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Google eyes R37bn GDP boost with SA cloud region

Admire Moyo
By Admire Moyo, ITWeb's news editor.
Johannesburg, 05 Oct 2022

US-based internet search giant Google today officially confirmed its intent to establish a new Google Cloud region in South Africa – its first on the continent.

ITWeb first reported in September that Google was planning to establish a data centre in South Africa, saying it was looking to invest in launching a cloud infrastructure region in the medium- to long-term.

Today’s announcement came at the second Google for Africa event, and the company says in a statement this “is the latest example of how Google is delivering on the $1 billion investment commitment made last year by the company's CEO, Sundar Pichai”.

Last year, Pichai said Google will invest $1 billion over a period of five years to support digital transformation in Africa.

Google’s move to open its local region follows in the footsteps of rivals Microsoft Azure and Amazon Web Services, which led the way in establishing data centre facilities in South Africa.

Other hyperscalers such as Alibaba Cloud have also entered the local market after signing an exclusive partnership deal with Telkom-owned BCX.

Google’s local plans come as the tech giant officially unveiled its Equiano submarine internet cable in Cape Town last month – a massive initiative in which Google has invested $1 billion (R17 billion).

Economic boost

According to Google, the new cloud region will help users, developers, businesses and educational institutions across Africa to move more information and tools online, improve access options for customers and in turn, create jobs.

It says according to research by AlphaBeta Economics commissioned by Google Cloud, the South Africa cloud region will contribute more than a cumulative $2.1 billion (R37 billion) to the country’s GDP, and will support the creation of more than 40 000 jobs by 2030.

Niral Patel, director of Google Cloud Africa, says: “We believe in growing an open and healthy ecosystem of technology solutions to support Africa’s digital transformation goals, which leads to more opportunities for businesses.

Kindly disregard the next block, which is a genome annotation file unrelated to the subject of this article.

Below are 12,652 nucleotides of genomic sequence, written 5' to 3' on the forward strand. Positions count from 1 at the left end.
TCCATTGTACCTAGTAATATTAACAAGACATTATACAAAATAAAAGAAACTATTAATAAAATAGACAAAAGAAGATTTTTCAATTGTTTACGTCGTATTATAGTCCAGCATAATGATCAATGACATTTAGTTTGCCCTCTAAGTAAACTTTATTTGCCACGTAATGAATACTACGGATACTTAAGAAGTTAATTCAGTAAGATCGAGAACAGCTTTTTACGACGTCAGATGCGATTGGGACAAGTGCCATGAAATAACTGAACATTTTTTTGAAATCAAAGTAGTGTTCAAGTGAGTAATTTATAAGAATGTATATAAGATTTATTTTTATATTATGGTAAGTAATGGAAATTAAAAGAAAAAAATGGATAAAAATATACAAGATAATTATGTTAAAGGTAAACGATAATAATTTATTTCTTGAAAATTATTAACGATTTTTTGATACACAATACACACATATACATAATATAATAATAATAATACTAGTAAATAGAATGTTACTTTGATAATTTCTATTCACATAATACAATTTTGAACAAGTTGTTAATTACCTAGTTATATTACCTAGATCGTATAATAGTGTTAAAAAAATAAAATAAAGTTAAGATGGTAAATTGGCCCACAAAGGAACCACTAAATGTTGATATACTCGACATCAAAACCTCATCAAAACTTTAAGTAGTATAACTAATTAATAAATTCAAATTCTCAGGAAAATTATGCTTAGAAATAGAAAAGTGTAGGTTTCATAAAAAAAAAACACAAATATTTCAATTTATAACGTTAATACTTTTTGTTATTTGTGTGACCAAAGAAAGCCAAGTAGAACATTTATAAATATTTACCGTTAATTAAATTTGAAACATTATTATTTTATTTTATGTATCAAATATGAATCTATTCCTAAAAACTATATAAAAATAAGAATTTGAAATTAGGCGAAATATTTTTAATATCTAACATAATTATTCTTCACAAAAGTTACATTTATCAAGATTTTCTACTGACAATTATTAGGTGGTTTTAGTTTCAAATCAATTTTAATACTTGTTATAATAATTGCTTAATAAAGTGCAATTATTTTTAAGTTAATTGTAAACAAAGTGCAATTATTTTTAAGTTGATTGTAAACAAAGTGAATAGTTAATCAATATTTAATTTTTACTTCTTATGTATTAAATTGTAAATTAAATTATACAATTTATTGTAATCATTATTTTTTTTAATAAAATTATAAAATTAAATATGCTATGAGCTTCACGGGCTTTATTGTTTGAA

“It is part of our company-wide ethos to respect the environment, which is why we operate the cleanest cloud in the industry, supporting sustainable digital transformation. Along with the cloud region, we are expanding our network through the Equiano subsea cable and building dedicated cloud interconnect sites in Johannesburg, Cape Town, Lagos and Nairobi. In doing so, we are building full-scale cloud capability for Africa.”

In South Africa, Google Cloud already works with retailer Takealot to help its three million local customers do online shopping.

Deputy communications and digital technologies minister Philly Mapulane. (Image: GCIS)
Deputy communications and digital technologies minister Philly Mapulane. (Image: GCIS)

Deputy minister of communications and digital technologies Philly Mapulane, says: “Our National Development Plan 2030 calls for stimulating growth in the information, communication and technology (ICT) sector and innovation by driving public and private ICT investment, especially in network upgrades and expansion.

“Google’s recent efforts in this regard have been particularly encouraging. The Equiano cable landed in Cape Town recently, and the improved speed and reduced internet costs that this can deliver has the potential to drive much fuller internet participation for many more South Africans.”

Earlier this year, Google announced plans to open its first African product development centre in Nairobi to develop and build better products for Africans and the world.

Today, the tech giant announced the launch of voice typing support for nine more African languages in Gboard, the Google keyboard (isiNdebele, isiXhosa, Kinyarwanda, Northern Sotho, Swati, Sesotho, Tswana, Tshivenda and Xitsonga) – while 24 new languages are now supported on Google Translate, including Lingala, which is used by more than 45 million people across Central Africa.

To make Maps more useful, Google also refreshed Street View in Kenya, South Africa, Senegal and Nigeria with nearly 300 000km of imagery.

The firm says this helps people virtually explore and navigate neighbourhoods on Google Maps. It is also extending the service to Rwanda, meaning Street View is now available in 11 African countries.

Support for African entrepreneurs

Africa’s internet economy has the potential to grow to $180 billion by 2025 – 5.2% of the continent’s GDP, says the internet search giant.

“To support African entrepreneurs in growing and developing their talent, Google continues to support African small businesses through the Hustle Academy and Google Business Profiles, and to help job-seekers learn the skills they need through developer scholarships and career certifications,” it says.

Google, through its $50 million Africa Investment Fund that targets equity investments in tech start-ups, has invested in three businesses over the past nine months – SafeBoda, a transportation app in Uganda and Nigeria; Carry1st, a South African mobile gaming start-up; and Lori Systems, an e-logistics company based in Kenya.

Nitin Gajria, managing director of Google Africa, adds: “We are collaborating with governments, policymakers, NGOs, telcos, business leaders, creators and media so that we can help accelerate Africa’s digital transformation. And it’s the talent and drive of the individuals in the countries and communities of Africa that will power Africa’s economic growth.”

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